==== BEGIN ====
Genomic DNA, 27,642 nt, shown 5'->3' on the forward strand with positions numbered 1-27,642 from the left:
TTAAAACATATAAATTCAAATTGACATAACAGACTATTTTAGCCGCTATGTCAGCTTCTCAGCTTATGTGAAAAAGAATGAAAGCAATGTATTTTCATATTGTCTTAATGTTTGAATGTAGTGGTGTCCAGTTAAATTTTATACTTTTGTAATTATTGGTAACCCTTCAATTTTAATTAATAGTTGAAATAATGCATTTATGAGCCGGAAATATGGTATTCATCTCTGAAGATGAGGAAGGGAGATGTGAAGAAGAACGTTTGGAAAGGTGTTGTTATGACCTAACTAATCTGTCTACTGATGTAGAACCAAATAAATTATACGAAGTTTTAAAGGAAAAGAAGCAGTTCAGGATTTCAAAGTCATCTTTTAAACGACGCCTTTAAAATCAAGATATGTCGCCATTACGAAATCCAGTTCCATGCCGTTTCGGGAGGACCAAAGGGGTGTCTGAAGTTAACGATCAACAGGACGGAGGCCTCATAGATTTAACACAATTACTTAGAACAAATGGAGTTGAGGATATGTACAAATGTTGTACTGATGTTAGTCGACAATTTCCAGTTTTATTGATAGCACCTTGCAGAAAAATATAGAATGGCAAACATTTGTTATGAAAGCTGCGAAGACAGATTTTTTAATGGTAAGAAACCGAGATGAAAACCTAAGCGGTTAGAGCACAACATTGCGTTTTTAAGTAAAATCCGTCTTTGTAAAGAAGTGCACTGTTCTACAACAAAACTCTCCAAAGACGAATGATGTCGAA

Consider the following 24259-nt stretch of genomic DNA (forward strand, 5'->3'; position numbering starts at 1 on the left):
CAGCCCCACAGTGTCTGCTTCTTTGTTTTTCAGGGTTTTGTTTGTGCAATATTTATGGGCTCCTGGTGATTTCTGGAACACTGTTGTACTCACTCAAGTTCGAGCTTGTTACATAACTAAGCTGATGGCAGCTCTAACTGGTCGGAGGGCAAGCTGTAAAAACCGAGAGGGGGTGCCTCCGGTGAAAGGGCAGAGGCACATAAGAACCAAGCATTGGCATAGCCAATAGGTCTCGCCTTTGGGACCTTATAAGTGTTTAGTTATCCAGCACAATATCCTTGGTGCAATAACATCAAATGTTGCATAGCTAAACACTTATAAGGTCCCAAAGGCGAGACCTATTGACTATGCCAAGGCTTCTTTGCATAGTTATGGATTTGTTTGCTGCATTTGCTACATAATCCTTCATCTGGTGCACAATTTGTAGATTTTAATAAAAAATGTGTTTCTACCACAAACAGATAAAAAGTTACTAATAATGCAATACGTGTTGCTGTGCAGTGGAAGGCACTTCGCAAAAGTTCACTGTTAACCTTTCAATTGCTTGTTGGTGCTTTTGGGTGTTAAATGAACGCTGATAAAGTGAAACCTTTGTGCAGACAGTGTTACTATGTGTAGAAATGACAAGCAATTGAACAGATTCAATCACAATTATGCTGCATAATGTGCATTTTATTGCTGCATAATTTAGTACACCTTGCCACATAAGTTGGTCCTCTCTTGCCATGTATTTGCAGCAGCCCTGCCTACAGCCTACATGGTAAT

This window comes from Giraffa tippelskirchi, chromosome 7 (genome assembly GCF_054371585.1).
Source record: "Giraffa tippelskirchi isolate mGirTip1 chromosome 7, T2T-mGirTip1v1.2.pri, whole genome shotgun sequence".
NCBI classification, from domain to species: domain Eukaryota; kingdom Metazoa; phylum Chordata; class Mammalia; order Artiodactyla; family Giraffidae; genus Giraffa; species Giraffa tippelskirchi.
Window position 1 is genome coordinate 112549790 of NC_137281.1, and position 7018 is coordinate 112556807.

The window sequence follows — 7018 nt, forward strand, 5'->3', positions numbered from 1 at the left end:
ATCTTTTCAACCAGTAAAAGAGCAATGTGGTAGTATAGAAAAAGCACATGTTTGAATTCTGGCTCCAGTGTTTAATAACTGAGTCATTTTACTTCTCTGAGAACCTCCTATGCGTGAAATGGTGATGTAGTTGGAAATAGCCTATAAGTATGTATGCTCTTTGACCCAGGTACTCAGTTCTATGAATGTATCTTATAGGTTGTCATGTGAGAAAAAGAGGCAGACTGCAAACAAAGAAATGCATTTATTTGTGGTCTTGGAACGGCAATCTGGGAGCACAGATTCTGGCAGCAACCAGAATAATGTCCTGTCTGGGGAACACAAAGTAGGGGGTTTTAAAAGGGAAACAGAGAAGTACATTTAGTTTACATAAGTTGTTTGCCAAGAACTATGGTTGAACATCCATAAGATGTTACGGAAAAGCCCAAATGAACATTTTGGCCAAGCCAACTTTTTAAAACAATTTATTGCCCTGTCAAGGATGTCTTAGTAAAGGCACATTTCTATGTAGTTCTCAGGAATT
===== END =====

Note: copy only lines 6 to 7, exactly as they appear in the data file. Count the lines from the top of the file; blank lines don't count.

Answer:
Source record: "Giraffa tippelskirchi isolate mGirTip1 chromosome 7, T2T-mGirTip1v1.2.pri, whole genome shotgun sequence".
NCBI classification, from domain to species: domain Eukaryota; kingdom Metazoa; phylum Chordata; class Mammalia; order Artiodactyla; family Giraffidae; genus Giraffa; species Giraffa tippelskirchi.